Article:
Machine Learning and Control

A one-day training introducing concepts and principles from control theory, with a heavy focus on optimal control theory, and presenting its connections with machine learning through its use for system identification and control. It is meant for engineers interested in solving real-world decision and control problems with efficient methods.
This training is always offered back-to-back with a two-day training on Deep Reinforcement Learning. Due to the overlap in applications, we recommend attending the two together. A discount applies in this case.

The relationship between machine learning and control theory lies at the core of advanced industrial applications, including power plant and robot arm control, as well as discrete action planning for navigation or routing. While much of this theory has deep roots, recent advancements in deep reinforcement learning (RL) and automatic differentiation have unearthed new results that blur the lines between control theory and RL, in particular model-based RL.

This intensive one-day training bridges the gap between theoretical concepts and real-world applications, equipping participants with an understanding of the relationship of control theory with machine learning.

Starting with an introduction to classical control fundamentals, the course provides a solid foundation before moving on to optimal control methods. We investigate various ways in which problems can be formulated as control or planning tasks, providing a comprehensive perspective for attendees.

Through practical examples, participants will also gain experience in system identification and control using optimal control as well as machine learning approaches, including neural network modeling and dynamic mode decomposition (DMD).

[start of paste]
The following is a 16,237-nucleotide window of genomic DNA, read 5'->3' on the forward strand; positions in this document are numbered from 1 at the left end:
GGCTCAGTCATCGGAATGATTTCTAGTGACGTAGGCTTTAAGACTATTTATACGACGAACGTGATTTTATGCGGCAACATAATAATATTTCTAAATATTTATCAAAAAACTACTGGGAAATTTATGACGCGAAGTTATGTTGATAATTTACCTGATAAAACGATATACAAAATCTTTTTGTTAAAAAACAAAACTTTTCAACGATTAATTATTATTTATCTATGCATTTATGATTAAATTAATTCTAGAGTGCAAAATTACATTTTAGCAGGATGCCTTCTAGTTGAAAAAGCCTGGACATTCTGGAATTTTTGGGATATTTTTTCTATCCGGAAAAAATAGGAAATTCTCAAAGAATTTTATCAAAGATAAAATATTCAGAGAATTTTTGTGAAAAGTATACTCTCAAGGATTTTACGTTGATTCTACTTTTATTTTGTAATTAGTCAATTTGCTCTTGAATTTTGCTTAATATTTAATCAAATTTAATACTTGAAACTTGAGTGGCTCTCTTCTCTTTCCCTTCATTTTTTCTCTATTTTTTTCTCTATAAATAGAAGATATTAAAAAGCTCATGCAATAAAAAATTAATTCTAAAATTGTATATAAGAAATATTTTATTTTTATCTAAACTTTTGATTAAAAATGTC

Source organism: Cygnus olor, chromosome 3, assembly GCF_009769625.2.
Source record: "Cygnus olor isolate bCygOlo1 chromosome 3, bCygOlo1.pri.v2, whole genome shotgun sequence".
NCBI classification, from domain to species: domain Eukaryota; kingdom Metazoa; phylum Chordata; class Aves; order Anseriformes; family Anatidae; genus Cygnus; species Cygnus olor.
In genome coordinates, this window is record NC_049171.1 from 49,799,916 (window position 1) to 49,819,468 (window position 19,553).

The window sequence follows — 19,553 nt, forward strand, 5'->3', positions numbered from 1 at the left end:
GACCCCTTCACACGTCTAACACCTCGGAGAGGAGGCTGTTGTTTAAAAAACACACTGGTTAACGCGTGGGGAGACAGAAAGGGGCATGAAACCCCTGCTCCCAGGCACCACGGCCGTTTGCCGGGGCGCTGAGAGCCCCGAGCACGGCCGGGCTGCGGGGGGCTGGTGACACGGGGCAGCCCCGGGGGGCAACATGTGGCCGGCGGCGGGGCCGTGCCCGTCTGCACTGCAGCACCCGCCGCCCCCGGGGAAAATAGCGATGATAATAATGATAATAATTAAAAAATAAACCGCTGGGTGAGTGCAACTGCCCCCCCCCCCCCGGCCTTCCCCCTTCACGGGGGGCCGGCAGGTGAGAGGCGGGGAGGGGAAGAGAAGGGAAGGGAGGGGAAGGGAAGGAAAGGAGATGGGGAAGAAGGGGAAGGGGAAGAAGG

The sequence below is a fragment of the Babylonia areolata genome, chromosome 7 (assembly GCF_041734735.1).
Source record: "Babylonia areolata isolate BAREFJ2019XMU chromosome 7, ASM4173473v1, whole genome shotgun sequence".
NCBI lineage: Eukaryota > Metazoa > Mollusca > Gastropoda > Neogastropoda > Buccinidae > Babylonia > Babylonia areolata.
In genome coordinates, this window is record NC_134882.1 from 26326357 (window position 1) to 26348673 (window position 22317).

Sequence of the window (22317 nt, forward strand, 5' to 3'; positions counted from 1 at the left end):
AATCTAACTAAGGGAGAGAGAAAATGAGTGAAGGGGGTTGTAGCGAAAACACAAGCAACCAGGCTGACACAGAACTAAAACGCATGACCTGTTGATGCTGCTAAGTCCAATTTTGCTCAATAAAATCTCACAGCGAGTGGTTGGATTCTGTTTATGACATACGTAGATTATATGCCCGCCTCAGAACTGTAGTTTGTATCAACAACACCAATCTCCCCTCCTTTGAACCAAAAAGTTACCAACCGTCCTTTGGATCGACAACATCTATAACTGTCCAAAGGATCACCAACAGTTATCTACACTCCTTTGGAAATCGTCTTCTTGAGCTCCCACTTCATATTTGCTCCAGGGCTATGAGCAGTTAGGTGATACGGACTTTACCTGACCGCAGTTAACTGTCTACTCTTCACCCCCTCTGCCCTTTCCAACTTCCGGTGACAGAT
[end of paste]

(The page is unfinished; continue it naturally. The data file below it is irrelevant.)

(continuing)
As a prerequisite for this training, participants should have basic knowledge of Control Theory. Therefore, we recommend our short online Classical Control training to the participants that have no previous background in Control Theory or those who wish to refresh their knowledge. In addition to that, the training’s hands-on tasks require basic knowledge of Python.

In essence, participants should be familiar with the following:

  • Classical Control.
  • State-Space representation.
  • Linear Controller Design.
  • Challenges of Classical Control.
  • Python.

All topics, except for Python, are covered in the classical control training.

It is also beneficial, but not required, if participants are familiar with the following Python libraries:


Model-Predictive Control (MPC) Block Diagram. Reproduced from [Bru22M].

We’ve published the full content of the training on GitHub.

Part 1: Optimal Control

In this part, we will introduce Optimal Control with a special focus on Model-Predictive Control (MPC). We will explain the theory behind it and variations thereof, and we will apply it to control an inverted pendulum system using both a linarized model and a non-linear model.

Part 2: Machine Learning in Control

In this part, we will show that, unlike typical Reinforcement Learning approaches which aim to replace the use of Control Theory, Machine Learning can instead be used to augment it and alleviate some of its shortcomings. More specifically, we will show how to learn a system’s dynamic model from data using different approaches including fitting a neural network. We will also address the issue of how to evaluate these models’ fit and then how to use them to determine the best control signal. We will also show more recent developments in this direction with the Koopman Operator and Dynamic Mode Decomposition (DMD).

Overview of Dynamic Mode Decomposition with Control (DMDc). Adapted from [Pro16D].

Learning outcomes

Upon completion of the training, participants will have learned about:

  • Control theory and its different branches.
  • The relationship between control and machine learning.
  • Typical control problems.
  • Basics of planning and decision-making: plans, environments, trajectories, rewards, and costs.
  • Planning-based control.
  • Learning-based control and system identification.


In this series